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All eyes on Nooksack River as rain continues in Whatcom County

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BELLINGHAM — Residents and public officials were watching the Nooksack River in Everson, Sumas and other flood-stricken communities as persistent rain pushed the water toward flood stage for what could be a third time in two weeks.

A flood watch remained in effect late Tuesday, Nov. 30, as rainfall neared a daily record in Bellingham, where more than an inch was recorded by 6 p.m.

Rain was expected to continue Wednesday, Dec. 1, according to the National Weather Service in Seattle.

“The focus for the heaviest rain on Wednesday will be northern areas, and Skagit/Whatcom counties,” the weather service said online. “Rivers levels will rise through Wednesday for potential river flooding in these areas.”

Mayor John Perry of Everson said that he and other city officials were watching the river and the forecasts, and weren’t sure what to expect.

“Everybody out here is on edge with the rain,” Perry told The Bellingham Herald.

“We have had so much general flooding that doesn’t have anything to do with the river,” he said.

Creeks are overflowing, storm drains are full and normal street runoff has nowhere to go after two rounds of flooding and five “atmospheric river” storms since Nov. 11, he said.

“There’s a lot of anxiety that it’s causing,” Perry said.

But so far, the river was staying within its banks Tuesday evening, he said.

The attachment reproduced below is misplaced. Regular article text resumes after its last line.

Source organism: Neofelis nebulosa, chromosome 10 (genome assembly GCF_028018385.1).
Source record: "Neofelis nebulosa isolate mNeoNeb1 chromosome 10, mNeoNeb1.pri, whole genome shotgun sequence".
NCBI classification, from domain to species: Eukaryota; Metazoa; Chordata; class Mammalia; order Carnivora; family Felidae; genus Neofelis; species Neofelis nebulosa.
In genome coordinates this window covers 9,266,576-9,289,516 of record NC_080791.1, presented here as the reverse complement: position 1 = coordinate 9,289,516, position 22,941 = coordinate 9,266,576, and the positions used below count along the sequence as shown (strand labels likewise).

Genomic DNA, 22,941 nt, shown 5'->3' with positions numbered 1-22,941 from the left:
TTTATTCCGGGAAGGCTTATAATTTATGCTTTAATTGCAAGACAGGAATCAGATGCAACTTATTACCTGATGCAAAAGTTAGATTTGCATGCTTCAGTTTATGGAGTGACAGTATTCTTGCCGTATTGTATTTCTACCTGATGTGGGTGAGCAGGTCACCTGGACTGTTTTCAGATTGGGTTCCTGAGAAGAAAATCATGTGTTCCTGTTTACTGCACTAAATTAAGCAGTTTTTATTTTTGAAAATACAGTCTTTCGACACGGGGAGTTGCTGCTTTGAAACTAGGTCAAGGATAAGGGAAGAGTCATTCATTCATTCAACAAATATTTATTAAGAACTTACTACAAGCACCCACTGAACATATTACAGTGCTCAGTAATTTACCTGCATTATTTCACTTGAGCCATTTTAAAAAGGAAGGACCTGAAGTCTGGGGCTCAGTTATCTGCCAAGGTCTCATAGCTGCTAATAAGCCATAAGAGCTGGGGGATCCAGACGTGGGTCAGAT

Water levels in Sumas continued to drop through Tuesday evening in Sumas, Mayor Kyle Christensen said on the city’s Facebook page.

“The Cherry Street bridge is not being bypassed with flood water anymore. That means we are done receiving that excess water flow from the Nooksack River going over in Everson,” Christensen said.

But power was shut off to several homes Tuesday afternoon near Hovel Road, where Boon Creek was backing up and part of Hovel Road was removed to ease pressure from a blocked culvert.

Current data from the Northwest River Forecast Center shows the Nooksack River cresting early Wednesday just below moderate flood stage.

At Ferndale, the river crest was expected around midday Wednesday, about 1 foot above moderate flood stage.

Those levels are below the river height on Nov. 13-15, when floodwaters devastated cities, towns, farms and businesses along the Nooksack River and its floodplain, dropping a month’s worth of rain in less than 72 hours and inundating communities from the South Fork Valley to the river delta at Lummi Nation.

This week’s river forecast levels are also below those seen after the second round of record rainfall on Saturday and Sunday, Nov. 27-28, which caused the Nooksack River to push over its banks in Everson and the floodwaters to reach Sumas early Monday, Nov. 29.

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